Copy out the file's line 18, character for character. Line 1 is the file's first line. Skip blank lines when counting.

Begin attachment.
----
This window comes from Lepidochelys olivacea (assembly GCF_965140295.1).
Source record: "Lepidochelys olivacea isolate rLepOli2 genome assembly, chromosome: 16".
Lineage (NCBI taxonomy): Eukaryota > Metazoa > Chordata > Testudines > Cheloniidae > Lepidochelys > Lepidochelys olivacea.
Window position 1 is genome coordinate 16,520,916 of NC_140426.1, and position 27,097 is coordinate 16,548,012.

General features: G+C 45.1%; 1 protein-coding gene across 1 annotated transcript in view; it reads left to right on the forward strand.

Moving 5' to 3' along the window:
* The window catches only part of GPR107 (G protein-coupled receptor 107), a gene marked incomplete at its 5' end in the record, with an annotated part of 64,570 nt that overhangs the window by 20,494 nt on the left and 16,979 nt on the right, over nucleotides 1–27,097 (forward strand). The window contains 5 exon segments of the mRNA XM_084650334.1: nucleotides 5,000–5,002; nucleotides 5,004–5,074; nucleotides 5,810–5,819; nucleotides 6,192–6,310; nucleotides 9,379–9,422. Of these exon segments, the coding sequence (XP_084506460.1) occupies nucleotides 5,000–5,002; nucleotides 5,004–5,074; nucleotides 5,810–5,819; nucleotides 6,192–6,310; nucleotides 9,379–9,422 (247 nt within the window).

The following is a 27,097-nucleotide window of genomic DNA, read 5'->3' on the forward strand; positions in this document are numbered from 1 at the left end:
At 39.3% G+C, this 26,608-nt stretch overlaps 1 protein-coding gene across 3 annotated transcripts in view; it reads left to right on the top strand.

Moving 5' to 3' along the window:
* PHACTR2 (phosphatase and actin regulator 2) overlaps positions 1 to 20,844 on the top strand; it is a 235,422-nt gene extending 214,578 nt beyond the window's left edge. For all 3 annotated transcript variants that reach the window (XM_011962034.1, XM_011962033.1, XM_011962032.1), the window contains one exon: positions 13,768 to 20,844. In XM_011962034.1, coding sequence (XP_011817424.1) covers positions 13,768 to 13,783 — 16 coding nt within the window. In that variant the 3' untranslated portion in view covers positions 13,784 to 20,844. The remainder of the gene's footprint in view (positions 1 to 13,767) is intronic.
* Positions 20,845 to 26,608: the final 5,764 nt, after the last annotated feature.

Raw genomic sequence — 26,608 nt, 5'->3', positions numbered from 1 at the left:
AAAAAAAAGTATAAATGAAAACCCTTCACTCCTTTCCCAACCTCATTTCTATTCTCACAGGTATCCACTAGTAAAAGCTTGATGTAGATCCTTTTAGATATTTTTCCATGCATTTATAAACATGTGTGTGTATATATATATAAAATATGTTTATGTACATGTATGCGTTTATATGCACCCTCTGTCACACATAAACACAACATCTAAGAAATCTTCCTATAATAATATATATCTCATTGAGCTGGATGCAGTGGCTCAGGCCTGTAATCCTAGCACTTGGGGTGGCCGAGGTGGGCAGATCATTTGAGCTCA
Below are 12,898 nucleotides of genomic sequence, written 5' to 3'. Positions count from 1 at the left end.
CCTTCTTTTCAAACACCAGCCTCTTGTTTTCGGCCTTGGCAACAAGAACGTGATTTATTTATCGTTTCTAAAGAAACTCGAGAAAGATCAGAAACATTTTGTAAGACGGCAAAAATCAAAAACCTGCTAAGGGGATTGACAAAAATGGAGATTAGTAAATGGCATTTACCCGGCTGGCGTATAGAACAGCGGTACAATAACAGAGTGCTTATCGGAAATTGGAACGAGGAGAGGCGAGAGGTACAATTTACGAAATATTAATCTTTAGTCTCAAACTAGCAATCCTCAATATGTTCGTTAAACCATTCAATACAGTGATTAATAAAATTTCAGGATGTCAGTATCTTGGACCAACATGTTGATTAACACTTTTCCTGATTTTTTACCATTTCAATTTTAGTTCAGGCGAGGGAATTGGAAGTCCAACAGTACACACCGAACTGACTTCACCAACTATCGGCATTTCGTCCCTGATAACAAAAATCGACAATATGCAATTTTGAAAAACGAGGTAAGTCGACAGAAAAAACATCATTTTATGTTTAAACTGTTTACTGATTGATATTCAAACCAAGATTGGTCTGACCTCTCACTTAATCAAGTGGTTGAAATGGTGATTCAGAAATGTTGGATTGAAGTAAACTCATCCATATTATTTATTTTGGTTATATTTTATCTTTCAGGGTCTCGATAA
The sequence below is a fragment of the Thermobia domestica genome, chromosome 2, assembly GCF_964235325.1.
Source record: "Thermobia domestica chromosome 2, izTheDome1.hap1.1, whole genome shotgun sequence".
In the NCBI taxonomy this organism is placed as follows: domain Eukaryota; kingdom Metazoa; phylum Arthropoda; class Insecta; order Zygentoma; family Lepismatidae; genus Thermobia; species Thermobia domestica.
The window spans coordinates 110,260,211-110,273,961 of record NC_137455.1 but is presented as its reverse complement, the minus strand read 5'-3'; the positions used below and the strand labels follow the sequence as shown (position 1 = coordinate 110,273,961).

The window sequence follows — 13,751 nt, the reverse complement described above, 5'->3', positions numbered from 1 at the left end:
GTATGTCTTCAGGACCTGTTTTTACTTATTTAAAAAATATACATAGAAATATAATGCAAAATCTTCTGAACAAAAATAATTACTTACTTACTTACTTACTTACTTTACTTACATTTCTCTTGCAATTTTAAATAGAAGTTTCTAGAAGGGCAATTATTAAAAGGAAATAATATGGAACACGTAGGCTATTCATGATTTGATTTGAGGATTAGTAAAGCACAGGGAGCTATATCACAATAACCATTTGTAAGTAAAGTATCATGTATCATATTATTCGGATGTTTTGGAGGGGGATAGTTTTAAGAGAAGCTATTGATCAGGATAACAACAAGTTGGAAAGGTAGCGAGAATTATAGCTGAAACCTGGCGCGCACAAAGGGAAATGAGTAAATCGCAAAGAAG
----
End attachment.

Source record: "Thermobia domestica chromosome 2, izTheDome1.hap1.1, whole genome shotgun sequence".